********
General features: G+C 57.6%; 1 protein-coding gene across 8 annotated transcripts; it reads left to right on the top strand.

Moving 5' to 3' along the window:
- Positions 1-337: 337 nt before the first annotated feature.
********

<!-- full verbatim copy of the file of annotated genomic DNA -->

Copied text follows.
General features: G+C 57.6%; 1 protein-coding gene across 8 annotated transcripts; it reads left to right on the top strand.

Moving 5' to 3' along the window:
- Positions 1-337: 337 nt before the first annotated feature.